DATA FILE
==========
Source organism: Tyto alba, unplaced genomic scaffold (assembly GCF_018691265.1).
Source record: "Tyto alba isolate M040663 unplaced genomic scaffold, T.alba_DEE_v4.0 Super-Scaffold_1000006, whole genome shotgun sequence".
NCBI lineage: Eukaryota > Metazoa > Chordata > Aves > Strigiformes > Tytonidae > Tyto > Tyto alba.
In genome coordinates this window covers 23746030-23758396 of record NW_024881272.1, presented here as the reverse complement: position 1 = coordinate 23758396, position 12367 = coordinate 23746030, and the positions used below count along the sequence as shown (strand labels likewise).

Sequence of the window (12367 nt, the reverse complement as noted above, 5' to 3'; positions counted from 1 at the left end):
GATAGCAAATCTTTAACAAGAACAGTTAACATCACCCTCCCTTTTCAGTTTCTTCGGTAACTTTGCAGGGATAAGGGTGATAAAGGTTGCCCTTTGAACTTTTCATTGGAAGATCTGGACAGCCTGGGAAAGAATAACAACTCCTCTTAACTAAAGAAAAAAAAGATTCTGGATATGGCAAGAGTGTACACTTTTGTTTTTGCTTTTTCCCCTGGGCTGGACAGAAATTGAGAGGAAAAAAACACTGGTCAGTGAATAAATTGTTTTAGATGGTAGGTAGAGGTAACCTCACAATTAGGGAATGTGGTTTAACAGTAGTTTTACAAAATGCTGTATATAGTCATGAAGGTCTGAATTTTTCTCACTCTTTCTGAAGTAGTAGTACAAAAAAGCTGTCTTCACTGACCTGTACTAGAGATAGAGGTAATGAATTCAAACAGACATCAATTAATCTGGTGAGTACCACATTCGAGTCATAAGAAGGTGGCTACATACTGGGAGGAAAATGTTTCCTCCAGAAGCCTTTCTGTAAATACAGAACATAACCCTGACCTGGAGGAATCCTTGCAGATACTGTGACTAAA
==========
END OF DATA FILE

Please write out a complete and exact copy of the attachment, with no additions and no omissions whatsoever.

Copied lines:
Source organism: Tyto alba, unplaced genomic scaffold (assembly GCF_018691265.1).
Source record: "Tyto alba isolate M040663 unplaced genomic scaffold, T.alba_DEE_v4.0 Super-Scaffold_1000006, whole genome shotgun sequence".
NCBI lineage: Eukaryota > Metazoa > Chordata > Aves > Strigiformes > Tytonidae > Tyto > Tyto alba.
In genome coordinates this window covers 23746030-23758396 of record NW_024881272.1, presented here as the reverse complement: position 1 = coordinate 23758396, position 12367 = coordinate 23746030, and the positions used below count along the sequence as shown (strand labels likewise).

Sequence of the window (12367 nt, the reverse complement as noted above, 5' to 3'; positions counted from 1 at the left end):
GATAGCAAATCTTTAACAAGAACAGTTAACATCACCCTCCCTTTTCAGTTTCTTCGGTAACTTTGCAGGGATAAGGGTGATAAAGGTTGCCCTTTGAACTTTTCATTGGAAGATCTGGACAGCCTGGGAAAGAATAACAACTCCTCTTAACTAAAGAAAAAAAAGATTCTGGATATGGCAAGAGTGTACACTTTTGTTTTTGCTTTTTCCCCTGGGCTGGACAGAAATTGAGAGGAAAAAAACACTGGTCAGTGAATAAATTGTTTTAGATGGTAGGTAGAGGTAACCTCACAATTAGGGAATGTGGTTTAACAGTAGTTTTACAAAATGCTGTATATAGTCATGAAGGTCTGAATTTTTCTCACTCTTTCTGAAGTAGTAGTACAAAAAAGCTGTCTTCACTGACCTGTACTAGAGATAGAGGTAATGAATTCAAACAGACATCAATTAATCTGGTGAGTACCACATTCGAGTCATAAGAAGGTGGCTACATACTGGGAGGAAAATGTTTCCTCCAGAAGCCTTTCTGTAAATACAGAACATAACCCTGACCTGGAGGAATCCTTGCAGATACTGTGACTAAA